Making an emergency fire has long been one of the pillars of wilderness survival response. The ability to do this is codified in the Mountaineers 10 Essentials List. After watching big chunks of the west burn during our exceptionally dry summer, it might be time for a “reboot”. Continue reading
A lot our adventures leave developed trails and follow informal boot paths, or sometimes no paths at all. Our terrain is frequently heavily wooded or high relief, so that visual navigation is restricted. We use our GPS’s a lot.
I have always used a handheld Garmin unit. But lot of my friends have switched to GPS applications on their smart phones. I wondered if I was missing something. So this spring I put the smart phone GPS app approach to some real world testing. Continue reading
It wasn’t an emergency situation. But the reason we all carry (or should carry) The Ten Essentials is that some days do not go according to plan. The previous summer we seriously underestimated the length of a long alpine scramble in Mt. Rainier National Park and turned around at 2 in the afternoon with a lot of mountain still above us. This year we started up from base camp much earlier and had better luck with the obscure route finding challenges. It was still 3 pm when we got on top. At 7 pm my partner announced that we were at a good spot to bivy. We were in open woods by a little stream. I was still intent on getting down that day, but he was correct. We found a couple of nice level spots for “camp”. He often does “day and a half” outings, so he just got out his overnight bivy gear. I got out my Ten Essentials stash. For 40 years I had been having this conversation on outings – “What if we had to spend the night? Would you be O.K. with what you are carrying right now?” Now I was actually going to find out. Continue reading
As readers will have noticed, it has been a while since I made my last post. There are several reasons. I finished most of the topics I originally outlined to cover lighter weight backpacking. I haven’t had any recent suggestions of additional items to include. And I have been out peakbagging, as suggested by my last post, Fast and Light.
A lot of trips I am doing now have some element of off-trail travel. Sometimes it goes better than others. On these trips I will have a destination, typically a peak, a topo map of the area with the suggested off-trail route superimposed on it, and the same suggested route loaded on my GPS with its topo background map. That’s quite a lot of information. But still I am impressed by the number of route finding decisions I make continuously trying to get from here to there.
I know generally where I want to go, following a compass or GPS heading. I now have to find a way to get there, which may involve several steps of decreasing scale, right down to the level of where my foot goes next. In our big timber, 50 yards is a good range over which to survey the next piece of route. But within that distance there may several obstacles to avoid, such as a fallen 4-6 ft. log, a rock nose or gully. Even closer in, you need to avoid holes, slippery sticks or stands of dense small trees. At the same time taking care not to wander off your general track. This requires a lot of concentration. Chatting with a hiking partner often leads off track quickly.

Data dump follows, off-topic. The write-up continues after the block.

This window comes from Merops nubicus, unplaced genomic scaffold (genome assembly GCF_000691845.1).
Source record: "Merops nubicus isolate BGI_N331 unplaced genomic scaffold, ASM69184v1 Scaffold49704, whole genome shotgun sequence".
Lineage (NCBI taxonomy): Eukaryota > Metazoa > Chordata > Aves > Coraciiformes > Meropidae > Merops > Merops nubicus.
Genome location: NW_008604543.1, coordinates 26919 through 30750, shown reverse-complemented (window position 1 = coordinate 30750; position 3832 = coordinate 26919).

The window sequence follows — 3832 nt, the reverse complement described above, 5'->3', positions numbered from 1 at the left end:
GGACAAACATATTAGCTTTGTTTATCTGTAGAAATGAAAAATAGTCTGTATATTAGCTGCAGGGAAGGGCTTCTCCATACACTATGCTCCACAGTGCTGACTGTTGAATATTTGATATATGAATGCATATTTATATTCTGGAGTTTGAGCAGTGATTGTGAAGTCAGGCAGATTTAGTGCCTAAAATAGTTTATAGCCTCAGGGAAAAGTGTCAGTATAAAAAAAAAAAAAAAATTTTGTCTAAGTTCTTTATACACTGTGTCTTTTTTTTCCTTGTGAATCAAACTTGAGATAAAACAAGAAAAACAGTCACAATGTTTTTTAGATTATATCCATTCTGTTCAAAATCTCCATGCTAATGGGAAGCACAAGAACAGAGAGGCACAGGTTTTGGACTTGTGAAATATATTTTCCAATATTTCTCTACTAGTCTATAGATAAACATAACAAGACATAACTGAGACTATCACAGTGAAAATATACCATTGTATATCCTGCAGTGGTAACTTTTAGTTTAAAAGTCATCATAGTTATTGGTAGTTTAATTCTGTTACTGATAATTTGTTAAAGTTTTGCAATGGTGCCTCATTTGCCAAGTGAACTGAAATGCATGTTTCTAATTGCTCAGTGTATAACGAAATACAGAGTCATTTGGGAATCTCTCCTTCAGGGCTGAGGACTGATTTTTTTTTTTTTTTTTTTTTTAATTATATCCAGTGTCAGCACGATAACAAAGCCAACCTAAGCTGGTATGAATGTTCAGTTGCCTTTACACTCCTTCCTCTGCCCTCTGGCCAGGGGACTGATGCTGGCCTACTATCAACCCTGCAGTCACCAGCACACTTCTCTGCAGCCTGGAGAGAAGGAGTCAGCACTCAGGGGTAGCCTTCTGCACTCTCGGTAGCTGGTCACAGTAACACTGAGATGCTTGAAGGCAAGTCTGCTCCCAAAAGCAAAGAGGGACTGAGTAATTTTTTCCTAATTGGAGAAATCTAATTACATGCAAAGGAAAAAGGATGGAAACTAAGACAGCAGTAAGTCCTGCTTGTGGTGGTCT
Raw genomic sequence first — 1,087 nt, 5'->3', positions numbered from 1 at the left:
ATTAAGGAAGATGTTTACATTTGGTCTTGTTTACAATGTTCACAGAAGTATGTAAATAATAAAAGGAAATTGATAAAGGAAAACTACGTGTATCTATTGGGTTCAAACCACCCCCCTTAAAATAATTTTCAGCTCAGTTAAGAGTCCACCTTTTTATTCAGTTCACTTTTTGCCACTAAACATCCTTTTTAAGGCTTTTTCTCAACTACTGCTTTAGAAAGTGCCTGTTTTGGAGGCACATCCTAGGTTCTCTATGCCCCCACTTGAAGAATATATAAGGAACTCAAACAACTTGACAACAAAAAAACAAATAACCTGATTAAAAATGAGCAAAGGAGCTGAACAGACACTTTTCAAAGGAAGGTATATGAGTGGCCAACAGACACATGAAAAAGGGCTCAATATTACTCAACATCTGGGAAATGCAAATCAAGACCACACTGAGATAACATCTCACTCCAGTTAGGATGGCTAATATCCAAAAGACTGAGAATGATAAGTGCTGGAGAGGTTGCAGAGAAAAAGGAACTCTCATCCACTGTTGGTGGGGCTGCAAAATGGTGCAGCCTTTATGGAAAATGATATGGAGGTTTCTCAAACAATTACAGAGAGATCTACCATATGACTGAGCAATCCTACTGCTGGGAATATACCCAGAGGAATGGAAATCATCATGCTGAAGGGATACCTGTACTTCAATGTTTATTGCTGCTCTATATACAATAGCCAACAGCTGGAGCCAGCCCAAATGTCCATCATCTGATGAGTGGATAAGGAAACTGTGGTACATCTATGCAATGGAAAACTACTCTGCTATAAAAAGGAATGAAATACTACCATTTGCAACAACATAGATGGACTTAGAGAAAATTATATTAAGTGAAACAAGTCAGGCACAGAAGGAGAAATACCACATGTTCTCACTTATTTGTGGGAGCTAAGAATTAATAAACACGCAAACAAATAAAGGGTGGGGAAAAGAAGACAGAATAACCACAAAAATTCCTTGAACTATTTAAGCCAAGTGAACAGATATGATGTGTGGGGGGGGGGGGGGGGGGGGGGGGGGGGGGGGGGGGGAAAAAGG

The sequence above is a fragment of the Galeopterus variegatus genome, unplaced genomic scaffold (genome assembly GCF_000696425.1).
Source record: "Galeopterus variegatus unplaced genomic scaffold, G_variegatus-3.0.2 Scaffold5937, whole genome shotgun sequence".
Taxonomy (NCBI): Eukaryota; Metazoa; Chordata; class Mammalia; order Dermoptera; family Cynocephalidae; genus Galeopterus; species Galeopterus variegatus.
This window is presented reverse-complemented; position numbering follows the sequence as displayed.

Some recent trips provide examples of route finding challenges. Continue reading
Keeping critters out of your food will make both you and the critters happier. It’s not just bears that shouldn’t be fed, but mice, racoons, birds, squirrels, fox and possibly even mountain goats. It’s been over 40 years since I lost anything to bears and I intend to keep it that way.
I see bears a lot when hiking in both Olympic and Rainier National Parks. The encounters are typically non-threatening and we go our separate ways, but it is pretty clear that they are around. I have actually had more problems with mice than bears. Mice have chewed holes in a tent zipper and a “rodent proof” food bag. So I try to keep a clean camp and carefully hang my food or store it in a bear canister. Continue reading
We really did drink right out of streams, decades ago. When the general practice of purifying drinking water started, we used iodine tablets or boiling. The arrival of pumped filters was revolutionary. Now many more choices of water purification are available, at much lighter trail weights.
As I focused on reducing my load, I switched from a pumped filter to Aqua Mira. This is a two part chlorine dioxide water purification system. You add the prescribed number of drops from vial A and vial B to a mixing cup. You wait 5 minutes for the mixture to turn yellow and then add it to your water. In 30 minutes the water is safe to drink, unless the water is really cold. It is effective and low cost. Two full bottles, with mixing cup weigh 3 oz. and cost under $15. It will last for a season or more – 30 gallons. You can save even more weight by buying two very small dropper bottles to carry instead the full sized ones. I used this system for a season, but didn’t like the counting of drops, especially when treating 3 quart batches and then sitting around for 5 minutes for the mixture to activate.
Backcountry electronics might seem like a contradiction. After all, don’t we go to the woods to get away from all that stuff? Still the power and productivity electronics provide us today can be persuasive.
In the backcountry, I supplement my navigation with GPS and I use satellite connection for emergency and routine location reporting. Continue reading